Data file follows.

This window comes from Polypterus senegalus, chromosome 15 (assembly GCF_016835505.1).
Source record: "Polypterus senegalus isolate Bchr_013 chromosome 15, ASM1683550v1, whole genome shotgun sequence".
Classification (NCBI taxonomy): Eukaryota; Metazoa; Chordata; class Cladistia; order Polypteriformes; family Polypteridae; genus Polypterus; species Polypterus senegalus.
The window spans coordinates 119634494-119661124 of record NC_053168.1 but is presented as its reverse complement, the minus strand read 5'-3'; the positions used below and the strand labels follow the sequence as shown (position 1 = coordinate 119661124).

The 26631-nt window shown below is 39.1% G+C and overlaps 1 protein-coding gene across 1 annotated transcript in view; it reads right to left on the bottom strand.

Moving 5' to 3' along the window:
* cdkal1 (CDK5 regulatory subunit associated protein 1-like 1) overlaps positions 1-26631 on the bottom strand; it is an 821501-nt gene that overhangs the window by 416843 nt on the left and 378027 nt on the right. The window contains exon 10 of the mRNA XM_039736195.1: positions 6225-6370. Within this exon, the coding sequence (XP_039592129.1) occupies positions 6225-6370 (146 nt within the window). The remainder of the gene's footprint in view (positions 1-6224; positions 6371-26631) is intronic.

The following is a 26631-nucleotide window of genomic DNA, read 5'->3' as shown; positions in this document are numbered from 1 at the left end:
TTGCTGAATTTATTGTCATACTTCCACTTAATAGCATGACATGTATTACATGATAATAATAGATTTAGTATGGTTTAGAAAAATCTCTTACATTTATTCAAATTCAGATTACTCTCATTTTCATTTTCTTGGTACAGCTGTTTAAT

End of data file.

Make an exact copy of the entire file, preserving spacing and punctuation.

This window comes from Polypterus senegalus, chromosome 15 (assembly GCF_016835505.1).
Source record: "Polypterus senegalus isolate Bchr_013 chromosome 15, ASM1683550v1, whole genome shotgun sequence".
Classification (NCBI taxonomy): Eukaryota; Metazoa; Chordata; class Cladistia; order Polypteriformes; family Polypteridae; genus Polypterus; species Polypterus senegalus.
The window spans coordinates 119634494-119661124 of record NC_053168.1 but is presented as its reverse complement, the minus strand read 5'-3'; the positions used below and the strand labels follow the sequence as shown (position 1 = coordinate 119661124).

The 26631-nt window shown below is 39.1% G+C and overlaps 1 protein-coding gene across 1 annotated transcript in view; it reads right to left on the bottom strand.

Moving 5' to 3' along the window:
* cdkal1 (CDK5 regulatory subunit associated protein 1-like 1) overlaps positions 1-26631 on the bottom strand; it is an 821501-nt gene that overhangs the window by 416843 nt on the left and 378027 nt on the right. The window contains exon 10 of the mRNA XM_039736195.1: positions 6225-6370. Within this exon, the coding sequence (XP_039592129.1) occupies positions 6225-6370 (146 nt within the window). The remainder of the gene's footprint in view (positions 1-6224; positions 6371-26631) is intronic.

The following is a 26631-nucleotide window of genomic DNA, read 5'->3' as shown; positions in this document are numbered from 1 at the left end:
TTGCTGAATTTATTGTCATACTTCCACTTAATAGCATGACATGTATTACATGATAATAATAGATTTAGTATGGTTTAGAAAAATCTCTTACATTTATTCAAATTCAGATTACTCTCATTTTCATTTTCTTGGTACAGCTGTTTAAT